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About IloveMemes

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  1. Sept 28 is the last testing date for this cycle. Given there is a 2 week release now, all applicants should have no problem getting in MCAT scores by the OMSAS deadline (Nov 1 i think). All info you need is on the OMSAS website-application guide
  2. Currently in the reserves, applying this cycle. My answer to your question is that not WHAT you do, but how you talk about it. A job is a job, and there are lessons I learned from the military that I also learned back when I was a line cook at McDonalds. My military experience is just 1 ABS entry, and it doesn't make or break my application. Its great you're thinking about the reserves. Be ready for waiting a long time for trades courses, being yelled at for not doing drill properly, etc. But is a very rewarding experience and requires alot of commitment and time outside of work. Hours spent ironing your uniform, shining your boots, etc. Also, be ready that your summers will be completely booked because you will be off doing BMOQ/BMQ or your trade coures, meaning you will have little time to do anything else. Your MCAT and research very likely going to need to happen during the school year so be prepared with time management. There is also the possibility of doing your security job + the military reserves. I worked 2 jobs all through university, so it's totally doable.
  3. Mac health sci----> Western health sci -----> Kin But dont try to spread your eggs into a million baskets. If you want med, work hard towards that goal and find the best path, which may inadvertently eliminate other paths (e.g. dent, optometry, etc). You cant have every option and have it easy - strike a balance.
  4. Engineering is not a popular 'premed' program. I've only known 1 person go from eng---> med and this guy was a robot with the work ethic of a monk. That being said, a BEng is a solid degree with good job prospects after graduating. Downside is that you will to more courses (5.0+) with Eng vs Kin (5.0), and those courses are often more difficult.. So weigh your options and how hard you can grind through eng because it wont be easy.
  5. Reminds me of Johny Kim, the Korean American. Trained as a Navy Seals, deployed multilple times to Iraq War, went to Harvard Medical school, and then became an astronaut. Absolute fucking mad man. These people are made of metal or smth.
  6. Provide a resume, no reference needed. Email them by giving some talking points about their research and how you would like to learn more by working with them. Once they accept you as a volunteer, any kind of technical paperwork will be handled by admin staff.
  7. I did research extensively in high school, leading to publications. I'm glad I started early bc it opened up so many doors for me in my undergraduate studies (e.g. Paid research positions, close ties with professors, put onto big projects, etc). So it's great you're looking into it so early. I recommend you try out your high school co-op program as they may have connections with local laboratories for hs students like you to work with. Also try emailing clinician scientists or professors to see if you can do anything. Don't expect to get anything back but be proactive.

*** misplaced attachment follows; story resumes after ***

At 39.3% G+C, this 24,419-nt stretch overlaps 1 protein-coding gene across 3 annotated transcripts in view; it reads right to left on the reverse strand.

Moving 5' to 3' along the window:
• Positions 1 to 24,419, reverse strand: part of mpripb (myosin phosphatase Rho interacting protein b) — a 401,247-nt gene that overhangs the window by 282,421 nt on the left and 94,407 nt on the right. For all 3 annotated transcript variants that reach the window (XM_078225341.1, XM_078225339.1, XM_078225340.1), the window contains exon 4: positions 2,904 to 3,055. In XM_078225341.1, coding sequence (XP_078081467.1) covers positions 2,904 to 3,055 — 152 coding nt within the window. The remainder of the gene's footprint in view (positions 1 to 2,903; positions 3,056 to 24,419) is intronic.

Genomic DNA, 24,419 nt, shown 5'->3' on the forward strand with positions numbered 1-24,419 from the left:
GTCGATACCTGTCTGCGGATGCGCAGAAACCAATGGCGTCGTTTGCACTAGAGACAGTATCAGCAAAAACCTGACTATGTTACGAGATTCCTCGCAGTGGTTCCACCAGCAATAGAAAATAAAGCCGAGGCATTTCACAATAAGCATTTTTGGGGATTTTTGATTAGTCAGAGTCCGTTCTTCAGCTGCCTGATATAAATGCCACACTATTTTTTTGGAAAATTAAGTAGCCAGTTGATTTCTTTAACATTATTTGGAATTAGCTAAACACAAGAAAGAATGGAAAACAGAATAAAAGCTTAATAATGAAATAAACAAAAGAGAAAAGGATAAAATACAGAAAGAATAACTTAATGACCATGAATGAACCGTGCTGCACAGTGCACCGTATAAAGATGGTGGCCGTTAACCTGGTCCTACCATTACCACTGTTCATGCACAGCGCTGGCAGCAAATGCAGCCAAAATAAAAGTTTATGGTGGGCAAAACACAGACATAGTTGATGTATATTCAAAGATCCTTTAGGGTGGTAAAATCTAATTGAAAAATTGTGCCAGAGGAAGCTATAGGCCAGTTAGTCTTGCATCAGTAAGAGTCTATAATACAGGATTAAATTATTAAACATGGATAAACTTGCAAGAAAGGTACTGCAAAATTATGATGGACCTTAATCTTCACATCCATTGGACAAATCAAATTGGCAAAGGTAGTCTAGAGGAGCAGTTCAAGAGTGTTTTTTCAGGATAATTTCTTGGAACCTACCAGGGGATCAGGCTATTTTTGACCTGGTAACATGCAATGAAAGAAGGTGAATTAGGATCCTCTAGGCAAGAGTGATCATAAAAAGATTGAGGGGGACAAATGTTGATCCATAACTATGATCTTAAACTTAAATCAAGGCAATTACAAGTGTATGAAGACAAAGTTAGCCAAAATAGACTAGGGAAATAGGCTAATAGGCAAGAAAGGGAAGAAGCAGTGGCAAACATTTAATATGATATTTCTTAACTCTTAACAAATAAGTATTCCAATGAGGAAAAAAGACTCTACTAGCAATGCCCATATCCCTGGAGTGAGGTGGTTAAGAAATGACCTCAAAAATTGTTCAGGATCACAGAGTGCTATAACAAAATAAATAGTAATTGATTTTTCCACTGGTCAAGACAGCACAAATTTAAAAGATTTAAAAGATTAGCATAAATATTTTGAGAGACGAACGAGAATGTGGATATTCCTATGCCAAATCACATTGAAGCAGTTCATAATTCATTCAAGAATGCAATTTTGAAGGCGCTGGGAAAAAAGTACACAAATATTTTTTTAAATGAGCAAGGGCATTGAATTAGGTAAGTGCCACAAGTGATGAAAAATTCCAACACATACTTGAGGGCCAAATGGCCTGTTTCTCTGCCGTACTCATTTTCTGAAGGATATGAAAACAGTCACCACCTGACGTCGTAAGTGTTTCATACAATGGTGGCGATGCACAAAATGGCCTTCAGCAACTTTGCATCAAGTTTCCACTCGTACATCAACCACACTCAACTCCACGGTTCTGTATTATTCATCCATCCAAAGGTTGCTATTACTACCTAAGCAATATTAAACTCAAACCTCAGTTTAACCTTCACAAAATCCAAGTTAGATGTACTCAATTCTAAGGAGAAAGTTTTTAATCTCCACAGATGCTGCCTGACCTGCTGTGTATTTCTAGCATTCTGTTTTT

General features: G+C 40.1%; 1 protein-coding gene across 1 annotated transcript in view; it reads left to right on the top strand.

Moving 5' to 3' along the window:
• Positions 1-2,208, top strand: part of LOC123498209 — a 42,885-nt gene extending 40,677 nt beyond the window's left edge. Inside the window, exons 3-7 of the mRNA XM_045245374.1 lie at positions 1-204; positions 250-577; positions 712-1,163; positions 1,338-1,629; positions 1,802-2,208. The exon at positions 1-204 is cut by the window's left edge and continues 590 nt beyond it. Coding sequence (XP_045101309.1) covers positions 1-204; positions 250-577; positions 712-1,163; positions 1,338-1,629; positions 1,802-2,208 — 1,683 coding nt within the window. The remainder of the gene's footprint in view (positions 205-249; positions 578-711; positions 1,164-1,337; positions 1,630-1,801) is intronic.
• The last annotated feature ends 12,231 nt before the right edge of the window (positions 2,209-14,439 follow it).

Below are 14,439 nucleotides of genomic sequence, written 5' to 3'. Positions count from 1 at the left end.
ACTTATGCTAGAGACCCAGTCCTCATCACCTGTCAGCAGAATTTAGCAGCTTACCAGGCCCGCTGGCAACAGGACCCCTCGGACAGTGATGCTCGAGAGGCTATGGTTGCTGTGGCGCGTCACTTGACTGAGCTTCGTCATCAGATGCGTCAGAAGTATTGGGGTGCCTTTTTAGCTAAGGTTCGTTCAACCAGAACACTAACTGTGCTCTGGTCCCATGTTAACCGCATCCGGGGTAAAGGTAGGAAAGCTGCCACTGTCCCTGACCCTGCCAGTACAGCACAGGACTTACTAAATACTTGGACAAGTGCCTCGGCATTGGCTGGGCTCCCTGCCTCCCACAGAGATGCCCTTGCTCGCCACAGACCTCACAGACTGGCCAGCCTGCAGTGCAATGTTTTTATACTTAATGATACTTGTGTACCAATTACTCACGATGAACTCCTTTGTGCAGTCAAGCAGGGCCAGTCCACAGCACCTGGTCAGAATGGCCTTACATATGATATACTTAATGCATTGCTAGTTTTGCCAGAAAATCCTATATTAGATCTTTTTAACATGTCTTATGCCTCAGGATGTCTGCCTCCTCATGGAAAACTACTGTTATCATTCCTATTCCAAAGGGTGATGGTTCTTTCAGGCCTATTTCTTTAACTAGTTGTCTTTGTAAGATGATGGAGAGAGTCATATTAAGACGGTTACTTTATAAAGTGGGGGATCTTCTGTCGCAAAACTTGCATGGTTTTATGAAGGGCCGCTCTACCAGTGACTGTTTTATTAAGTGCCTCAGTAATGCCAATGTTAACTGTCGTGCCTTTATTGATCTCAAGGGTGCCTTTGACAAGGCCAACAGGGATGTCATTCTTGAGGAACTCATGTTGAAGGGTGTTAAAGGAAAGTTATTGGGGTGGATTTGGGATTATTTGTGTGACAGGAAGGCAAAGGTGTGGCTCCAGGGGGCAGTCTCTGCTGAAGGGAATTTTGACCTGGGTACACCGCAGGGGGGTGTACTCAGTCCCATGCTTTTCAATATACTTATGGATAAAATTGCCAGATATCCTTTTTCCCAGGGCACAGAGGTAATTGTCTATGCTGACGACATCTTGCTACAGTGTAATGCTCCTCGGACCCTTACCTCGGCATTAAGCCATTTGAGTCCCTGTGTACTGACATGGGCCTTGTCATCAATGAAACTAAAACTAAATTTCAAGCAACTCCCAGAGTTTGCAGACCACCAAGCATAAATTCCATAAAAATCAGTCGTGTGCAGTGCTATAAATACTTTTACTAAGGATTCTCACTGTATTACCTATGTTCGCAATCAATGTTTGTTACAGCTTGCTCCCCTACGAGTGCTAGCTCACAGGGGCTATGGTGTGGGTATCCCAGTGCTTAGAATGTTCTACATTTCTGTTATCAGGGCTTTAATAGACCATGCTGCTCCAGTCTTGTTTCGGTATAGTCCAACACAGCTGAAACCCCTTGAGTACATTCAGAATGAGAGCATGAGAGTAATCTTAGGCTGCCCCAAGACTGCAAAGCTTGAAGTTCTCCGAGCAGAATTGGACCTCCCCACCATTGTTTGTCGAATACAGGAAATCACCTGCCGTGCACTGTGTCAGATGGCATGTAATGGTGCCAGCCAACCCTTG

8. Western health sci sound close to Queens health sci except its in person
  9. I feel you OP. As test day comes up, oddly specific details are beggining to bother me. What if I dont know the keyboard shortcuts? Is it a windows or mac?
  10. I am a senior BHSC student and I agree with Dr.Otter. There is a huge advantage doing a Bsc when it comes to doing the MCAT just because they cover all the basics already biochem, orgo, physics, etc. You can definitely cover those as electives during your BHSC but why would you? It makes more sense to take easier electives. So when it comes to content review, its incredibly annoying to learn everything from scratch I go to a BHSC program (not mac), and the students are definately not as smart. I'm not saying I am super smart but if you look at stastical breakdowns of Bsc and BHsc students taking the SAME course, Bsc on average students do 10% better. This I think, is because science attracts more "premed gunner" type people, and that BSC programs have higher entrance average than BHSC students. So this is a double edge sword in that its 'easier' to stand out' but its that everyone is pretty undependable besides a couple students. Again, Dr. Otter nailed the point, research opportunities are wayyyy more common in the Science faculty, but that doesnt mean as a BHSC student, you cant do research with science profs. You just need comparable research skills that you will need to learn on your own bc science students have labs that cover all of this on their own. That being said, health science has their own research that isn't wet lab work. There is alot of. policy, health promotion, and lifestyle research you can do....if that's your thing. During this cycle, I have seen people from both Bsc and Bhsc get into medical school. So just weigh your +ve and -ve. Do your research, see if the courses you need to take are intersting because bhsc courses were boring as hell for me.
  11. If your 2 best years are from different degrees, western will not consider them, based on their website. It seems like they will only take ur second degree "GPA consideration will be based on the two best years of the second or most recent degree, as long as it is equivalent to a four-year undergraduate degree."
  12. If you mean repeat courses, they aren't counted towards the full course load. Your 5th year and 6th year are the only ones that can be used for Western, if none of the courses were repeat and 3/5 of the load was at your year or above
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